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Beethoven, Brahms: Violin Concertos / Heifetz, Et Al

Release Date: 11/27/2007 
Label:  Idi   Catalog #: 6528   Spars Code: n/a 
Composer:  Ludwig van BeethovenJohannes Brahms
Performer:  Jascha Heifetz
Conductor:  Dimitri MitropoulosArturo Toscanini
Orchestra/Ensemble:  New York Philharmonic
Number of Discs: 1 
Recorded in: Mono 
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Notes and Editorial Reviews

BEETHOVEN Violin Concerto. 1 BRAHMS Violin Concerto 2 Jascha Heifetz (vn); Dimitri Mitropoulos, cond; 1 Arturo Toscanini, cond; 2 New York P; 1 New York P-SO 2 IDI 6528, mono (75:05) Live: 2/9/1956; Read more class="SUPER12">1 2/24/1935 2

Heifetz’s performance of the Beethoven Concerto with Mitropoulos from February 2, 1956, must be the one that’s been attributed to February 12, 1956, and that’s been available in several reissues. Actually, Heifetz’s live performances of the Concerto with Rodzinski (1945—Music and Arts 766), Munch, Koussevitsky (1950), and Paray (1950) have also appeared now and then. This one, with Mitropoulos from 1956, only a year after his last recording of the work for RCA, seems relatively clean in Danilo Prefumo’s remastering, although the recorded sound is a bit edgy, with a strong spotlight on the soloist. At the tempos Heifetz preferred in this work, his playing could have seemed simply powerful and granitic, but his collaboration with Mitropoulos and the silken elegance of his phrasing generate a wealth of subtle detail (revealed, in addition to some audience noise, by the recorded sound) and irresistible drive, steely strength, and towering monumentality. Heifetz’s performance of the Brahms Concerto has appeared on DOREMI 7717, 26:1 and on the “New York Philharmonic Special Editions” 9703, 22:5; it’s apparent that Jacob Harnoy of DOREMI and Danilo Prefumo both faced the challenge of deteriorated recorded sound (apparent at the openings of the first and third movements). In fact, Sedgwick Clark’s notes relate that he had to patch part of the cadenza from the performance with Koussevitzky, which he seems to have misidentified as coming from 1937, and from a section later in the third movement to the movement’s opening in order to guarantee continuity. Prefumo mentions in his notes that Heifetz’s tempos here reflect the ones from the 1939 studio recording with Serge Koussevitzky (issued by Naxos on 8.110936, paired with the (in)famous recording of Beethoven’s Concerto with Toscanini from 1940). In fact, Heifetz’s timings in Brahms’s Concerto, as evidenced by his recordings and preserved live performances, did remain fairly steady, even growing a bit faster, with this live performance at 20:36, 8:52, and 7:38; the “New York Philharmonic Special Editions” issue of the same performance at 20:33, 9:05, and 7: 32; with Koussevitzky (Naxos) at 20:55, 9:04, 7:48; with Szell (Music and Arts 766) from 1951 at 18:43, 8:00, and 7:17; and with Reiner (1955, available on RCA Red Seal 5402 and elsewhere) at 18:47, 8:11, and 7:18. But nothing about the collaboration with Toscanini could be considered stodgy. In nominating it in the “New York Philharmonic Special Edition” version for the Classical Hall of Fame in 22:5, I suggested its importance but also its superiority to others (a view that New York Philharmonic series producer Clark also held); and while I’d still maintain that importance, I’ve grown increasingly to admire as an alternative the 1939 studio recording with Koussevitzky, which offers the additional benefit of unimpaired recorded sound.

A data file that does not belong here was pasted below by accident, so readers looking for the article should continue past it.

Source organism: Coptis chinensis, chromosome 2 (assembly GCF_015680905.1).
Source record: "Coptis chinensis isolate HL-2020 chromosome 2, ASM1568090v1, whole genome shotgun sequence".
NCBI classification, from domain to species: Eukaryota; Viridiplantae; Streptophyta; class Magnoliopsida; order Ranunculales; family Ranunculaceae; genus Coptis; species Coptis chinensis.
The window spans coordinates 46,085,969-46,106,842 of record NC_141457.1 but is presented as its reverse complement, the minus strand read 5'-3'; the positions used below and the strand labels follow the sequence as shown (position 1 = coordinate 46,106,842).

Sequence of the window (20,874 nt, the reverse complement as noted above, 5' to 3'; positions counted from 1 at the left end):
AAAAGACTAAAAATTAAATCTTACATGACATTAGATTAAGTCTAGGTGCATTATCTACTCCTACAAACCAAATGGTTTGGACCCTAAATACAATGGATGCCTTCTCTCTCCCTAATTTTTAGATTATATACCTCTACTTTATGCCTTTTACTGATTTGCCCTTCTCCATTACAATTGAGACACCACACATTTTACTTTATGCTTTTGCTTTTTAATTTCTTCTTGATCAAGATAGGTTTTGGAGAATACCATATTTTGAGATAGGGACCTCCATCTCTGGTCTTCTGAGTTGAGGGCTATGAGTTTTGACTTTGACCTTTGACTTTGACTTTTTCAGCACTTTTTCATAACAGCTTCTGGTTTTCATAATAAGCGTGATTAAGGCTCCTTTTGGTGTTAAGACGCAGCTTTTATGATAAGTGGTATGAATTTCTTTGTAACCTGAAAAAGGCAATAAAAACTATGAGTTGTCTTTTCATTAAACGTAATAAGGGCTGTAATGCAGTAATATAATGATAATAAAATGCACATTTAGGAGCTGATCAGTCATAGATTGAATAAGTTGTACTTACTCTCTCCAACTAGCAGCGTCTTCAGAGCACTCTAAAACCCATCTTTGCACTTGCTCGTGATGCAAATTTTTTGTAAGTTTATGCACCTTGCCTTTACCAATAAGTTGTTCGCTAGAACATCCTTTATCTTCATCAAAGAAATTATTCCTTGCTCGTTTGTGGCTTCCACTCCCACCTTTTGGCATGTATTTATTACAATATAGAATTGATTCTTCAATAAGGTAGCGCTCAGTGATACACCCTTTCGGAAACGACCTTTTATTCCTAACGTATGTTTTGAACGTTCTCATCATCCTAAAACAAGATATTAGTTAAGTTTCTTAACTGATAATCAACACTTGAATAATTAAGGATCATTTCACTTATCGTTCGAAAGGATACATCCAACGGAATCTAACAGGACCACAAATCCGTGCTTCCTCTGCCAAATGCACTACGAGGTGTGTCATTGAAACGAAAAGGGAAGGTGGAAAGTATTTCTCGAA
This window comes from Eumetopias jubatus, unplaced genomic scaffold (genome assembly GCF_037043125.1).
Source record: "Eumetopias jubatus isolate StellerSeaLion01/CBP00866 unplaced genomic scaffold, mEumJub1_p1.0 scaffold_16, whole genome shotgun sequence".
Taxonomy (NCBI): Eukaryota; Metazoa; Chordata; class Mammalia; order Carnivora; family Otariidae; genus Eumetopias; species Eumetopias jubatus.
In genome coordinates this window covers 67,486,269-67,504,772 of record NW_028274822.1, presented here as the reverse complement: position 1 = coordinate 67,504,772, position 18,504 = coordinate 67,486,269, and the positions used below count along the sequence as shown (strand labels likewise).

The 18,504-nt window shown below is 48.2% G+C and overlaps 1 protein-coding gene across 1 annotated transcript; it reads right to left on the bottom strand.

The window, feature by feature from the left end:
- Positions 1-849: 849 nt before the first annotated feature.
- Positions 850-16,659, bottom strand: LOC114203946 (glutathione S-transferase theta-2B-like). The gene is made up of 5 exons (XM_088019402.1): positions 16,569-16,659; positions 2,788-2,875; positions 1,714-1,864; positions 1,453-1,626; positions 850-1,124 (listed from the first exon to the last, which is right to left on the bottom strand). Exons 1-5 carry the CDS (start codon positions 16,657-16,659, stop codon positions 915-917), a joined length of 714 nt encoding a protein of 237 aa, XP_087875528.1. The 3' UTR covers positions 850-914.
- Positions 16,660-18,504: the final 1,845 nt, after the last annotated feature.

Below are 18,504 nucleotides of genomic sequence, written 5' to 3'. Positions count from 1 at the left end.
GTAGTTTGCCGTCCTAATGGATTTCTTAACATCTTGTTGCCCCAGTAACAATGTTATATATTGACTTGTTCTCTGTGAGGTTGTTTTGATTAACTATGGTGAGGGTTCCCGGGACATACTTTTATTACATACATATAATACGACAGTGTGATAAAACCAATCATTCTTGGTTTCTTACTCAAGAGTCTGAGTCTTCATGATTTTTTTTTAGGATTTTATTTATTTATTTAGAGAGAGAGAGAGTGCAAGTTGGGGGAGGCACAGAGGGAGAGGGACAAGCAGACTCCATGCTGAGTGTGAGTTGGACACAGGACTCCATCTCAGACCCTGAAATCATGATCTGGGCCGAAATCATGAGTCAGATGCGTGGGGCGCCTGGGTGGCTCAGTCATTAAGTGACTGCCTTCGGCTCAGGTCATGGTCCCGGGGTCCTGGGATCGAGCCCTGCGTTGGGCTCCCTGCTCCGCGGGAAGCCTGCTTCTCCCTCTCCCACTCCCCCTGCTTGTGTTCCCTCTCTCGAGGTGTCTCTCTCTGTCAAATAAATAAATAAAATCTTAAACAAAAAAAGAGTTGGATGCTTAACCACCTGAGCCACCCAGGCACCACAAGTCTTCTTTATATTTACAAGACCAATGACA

In all, though, Heifetz’s admirers will need to obtain this release, not only for the brilliant version of the Beethoven Concerto it contains, but also for the serviceable one of the Brahms (available in DOREMI’s edition and also, less readily, in the New York Philharmonic set). Essential for them, desirable for everyone else.

FANFARE: Robert Maxham
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Works on This Recording

Concerto for Violin in D major, Op. 61 by Ludwig van Beethoven
Performer:  Jascha Heifetz (Violin)
Conductor:  Dimitri Mitropoulos
Orchestra/Ensemble:  New York Philharmonic
Period: Classical 
Written: 1806; Vienna, Austria 
Date of Recording: 02/09/1956 
Venue:  Live  New York City 
Concerto for Violin in D major, Op. 77 by Johannes Brahms
Performer:  Jascha Heifetz (Violin)
Conductor:  Arturo Toscanini
Orchestra/Ensemble:  New York Philharmonic
Period: Romantic 
Written: 1878; Austria 
Date of Recording: 02/24/1935 
Venue:  Live  New York City 

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